Thoughts on my father

on June 16, 2013 in About Writing

From Dad, I learned that everyone is worthy of respect. No one is less-than.

I learned that violence is never the answer, and never to be tolerated.

I learned the joys of wandering road trips. Any road/trail is worth exploring at least once, and in the meantime you are building a map of your surroundings. You’ll always be able to find your way home.

Reading is always a good thing. If you have $5, spend it on a book.

Being alone is okay. Good, even.

Never admit to being vulnerable.

Never show weakness.

If you tell a lie enough times, you’ll start to believe it.

So much I learned in opposition to what he (and my mother) did.

Let your children be children.

Talk to them.

Hug them & tell them you love them until they are sick of hearing it and then tell them some more.

Let them make their own choices (in a SAFE environment) and let them learn from their mistakes.

Tell the truth.

Take care of yourself and do not expect others to take care of you (because they might not, and then where will you be?).

Don’t count on anyone.

I don’t wish I had different parents. I don’t know how to do that. They were my PARENTS. I wish they had been better parents – better people, really. Better in the sense that they wanted to be good people and/or good parents and worked at it, or even thought about it more. Well, I think maybe Dad thought about it, but thinking is not doing – and who got that tendency in spades? Mom was not a doer, and I don’t have evidence that she was much of a thinker, either.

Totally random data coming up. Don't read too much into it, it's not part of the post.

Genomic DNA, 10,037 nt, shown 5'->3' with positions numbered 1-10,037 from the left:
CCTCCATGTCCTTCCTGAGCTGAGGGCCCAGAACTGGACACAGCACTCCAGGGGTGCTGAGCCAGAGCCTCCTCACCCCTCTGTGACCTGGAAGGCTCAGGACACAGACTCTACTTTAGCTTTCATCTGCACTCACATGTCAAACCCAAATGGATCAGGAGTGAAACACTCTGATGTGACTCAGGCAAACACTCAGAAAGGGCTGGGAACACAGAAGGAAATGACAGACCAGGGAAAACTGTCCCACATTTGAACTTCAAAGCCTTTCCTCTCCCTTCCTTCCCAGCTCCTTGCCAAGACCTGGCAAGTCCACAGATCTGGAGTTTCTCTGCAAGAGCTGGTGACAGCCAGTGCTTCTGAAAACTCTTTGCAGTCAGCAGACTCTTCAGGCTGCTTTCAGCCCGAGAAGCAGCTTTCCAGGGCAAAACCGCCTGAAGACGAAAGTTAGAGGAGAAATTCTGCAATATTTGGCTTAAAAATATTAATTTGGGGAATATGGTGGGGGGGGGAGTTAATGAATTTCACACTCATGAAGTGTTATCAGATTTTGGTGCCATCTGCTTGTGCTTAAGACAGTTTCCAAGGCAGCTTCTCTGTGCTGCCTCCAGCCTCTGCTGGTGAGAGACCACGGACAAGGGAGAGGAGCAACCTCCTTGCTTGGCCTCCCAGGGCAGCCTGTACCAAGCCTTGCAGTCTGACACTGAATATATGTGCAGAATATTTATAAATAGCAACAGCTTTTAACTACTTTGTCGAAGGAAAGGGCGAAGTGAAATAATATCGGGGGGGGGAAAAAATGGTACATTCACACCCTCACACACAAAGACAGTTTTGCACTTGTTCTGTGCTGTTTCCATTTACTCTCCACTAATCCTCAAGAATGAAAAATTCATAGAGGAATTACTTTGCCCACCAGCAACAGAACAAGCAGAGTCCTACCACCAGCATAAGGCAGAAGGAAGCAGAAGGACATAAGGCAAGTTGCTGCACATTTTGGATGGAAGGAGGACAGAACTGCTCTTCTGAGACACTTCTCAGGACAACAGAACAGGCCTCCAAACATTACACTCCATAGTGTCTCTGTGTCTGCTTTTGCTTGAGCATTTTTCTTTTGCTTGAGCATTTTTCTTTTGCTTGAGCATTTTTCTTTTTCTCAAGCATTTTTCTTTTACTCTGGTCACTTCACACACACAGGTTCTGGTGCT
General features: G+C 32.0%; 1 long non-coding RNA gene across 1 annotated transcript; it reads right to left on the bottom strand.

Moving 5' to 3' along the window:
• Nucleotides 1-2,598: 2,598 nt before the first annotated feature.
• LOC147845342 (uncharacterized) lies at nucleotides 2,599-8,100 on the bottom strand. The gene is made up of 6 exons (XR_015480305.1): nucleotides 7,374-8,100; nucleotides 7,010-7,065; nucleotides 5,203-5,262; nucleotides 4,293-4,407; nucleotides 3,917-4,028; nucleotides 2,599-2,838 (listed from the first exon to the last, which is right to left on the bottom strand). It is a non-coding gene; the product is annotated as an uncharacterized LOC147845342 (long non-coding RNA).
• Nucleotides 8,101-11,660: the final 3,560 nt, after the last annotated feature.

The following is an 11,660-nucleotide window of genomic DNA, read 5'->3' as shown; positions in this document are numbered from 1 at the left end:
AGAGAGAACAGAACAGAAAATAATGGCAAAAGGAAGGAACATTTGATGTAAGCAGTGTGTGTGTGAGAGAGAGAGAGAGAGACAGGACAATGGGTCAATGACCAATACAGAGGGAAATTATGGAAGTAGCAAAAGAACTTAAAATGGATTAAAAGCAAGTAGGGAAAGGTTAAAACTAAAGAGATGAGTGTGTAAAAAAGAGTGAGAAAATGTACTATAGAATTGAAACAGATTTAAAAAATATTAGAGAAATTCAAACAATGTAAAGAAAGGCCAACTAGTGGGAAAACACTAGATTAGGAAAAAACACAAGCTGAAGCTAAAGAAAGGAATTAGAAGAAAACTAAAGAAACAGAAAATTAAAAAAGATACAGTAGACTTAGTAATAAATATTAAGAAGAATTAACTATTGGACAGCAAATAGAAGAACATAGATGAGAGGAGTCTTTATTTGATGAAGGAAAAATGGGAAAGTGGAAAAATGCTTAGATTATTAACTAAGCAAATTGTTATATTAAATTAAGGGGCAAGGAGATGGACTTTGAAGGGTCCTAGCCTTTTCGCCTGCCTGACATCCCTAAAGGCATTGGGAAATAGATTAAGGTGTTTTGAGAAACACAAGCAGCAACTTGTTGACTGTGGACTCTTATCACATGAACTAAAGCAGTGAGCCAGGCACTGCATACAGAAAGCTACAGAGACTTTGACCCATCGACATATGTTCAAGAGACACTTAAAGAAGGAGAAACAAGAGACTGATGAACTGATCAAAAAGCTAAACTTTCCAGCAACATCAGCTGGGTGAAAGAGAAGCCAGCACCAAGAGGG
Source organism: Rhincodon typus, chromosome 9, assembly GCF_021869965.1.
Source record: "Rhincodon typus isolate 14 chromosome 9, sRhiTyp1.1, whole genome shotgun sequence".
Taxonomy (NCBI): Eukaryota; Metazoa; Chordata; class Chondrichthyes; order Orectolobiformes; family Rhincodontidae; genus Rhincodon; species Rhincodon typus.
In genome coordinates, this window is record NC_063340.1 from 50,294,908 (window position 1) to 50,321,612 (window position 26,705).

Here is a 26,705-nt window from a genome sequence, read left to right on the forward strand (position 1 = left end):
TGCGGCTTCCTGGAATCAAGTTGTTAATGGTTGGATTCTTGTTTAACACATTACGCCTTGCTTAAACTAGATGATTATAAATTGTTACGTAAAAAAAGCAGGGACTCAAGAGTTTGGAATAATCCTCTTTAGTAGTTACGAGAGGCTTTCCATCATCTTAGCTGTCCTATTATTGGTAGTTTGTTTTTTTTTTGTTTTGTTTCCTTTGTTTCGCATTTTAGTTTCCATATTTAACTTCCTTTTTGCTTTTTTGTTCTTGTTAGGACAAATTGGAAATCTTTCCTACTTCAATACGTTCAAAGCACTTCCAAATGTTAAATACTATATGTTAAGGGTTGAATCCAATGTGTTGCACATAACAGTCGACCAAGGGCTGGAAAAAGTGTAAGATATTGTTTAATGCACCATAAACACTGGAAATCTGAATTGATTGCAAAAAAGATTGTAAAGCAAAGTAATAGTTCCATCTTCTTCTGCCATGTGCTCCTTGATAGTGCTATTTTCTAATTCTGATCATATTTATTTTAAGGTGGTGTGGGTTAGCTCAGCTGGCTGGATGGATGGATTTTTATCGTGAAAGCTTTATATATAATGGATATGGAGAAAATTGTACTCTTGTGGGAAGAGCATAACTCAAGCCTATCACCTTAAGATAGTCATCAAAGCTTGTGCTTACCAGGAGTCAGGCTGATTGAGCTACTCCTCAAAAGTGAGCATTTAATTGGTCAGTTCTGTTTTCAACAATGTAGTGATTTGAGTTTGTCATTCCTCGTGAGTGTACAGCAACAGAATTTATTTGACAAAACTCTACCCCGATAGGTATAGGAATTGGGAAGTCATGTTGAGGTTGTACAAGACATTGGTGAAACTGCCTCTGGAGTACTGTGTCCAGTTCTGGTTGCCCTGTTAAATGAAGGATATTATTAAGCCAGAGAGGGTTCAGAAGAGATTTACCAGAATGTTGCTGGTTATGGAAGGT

But wishing they were someone else is like wishing to sweep away MY ENTIRE EXISTENCE. How could I be happy now and then wish for that?

I watch Facebook as people I know talk about their dads, change their profile pics, gush about how wonderful they are, say how much they miss them. I watch those who have complicated relationships with their fathers try to be honest while still honoring them. I respect that. Certainly more than the ‘perfection is my dad’ idea. Tara has a fantastic blog post about how lucky she is and what she learned from her dad (which is what sent me to writing this) and, without pretending he’s perfect, she talks about how lucky she was in the Dad lottery – a big winner, indeed.

I am not a winner. If it’s a contest, I guess I’m a loser. My dad chose distance over connection, again and again. And now he’s really gone, and my life is hardly different than it was when he was alive. I lost him long before he died.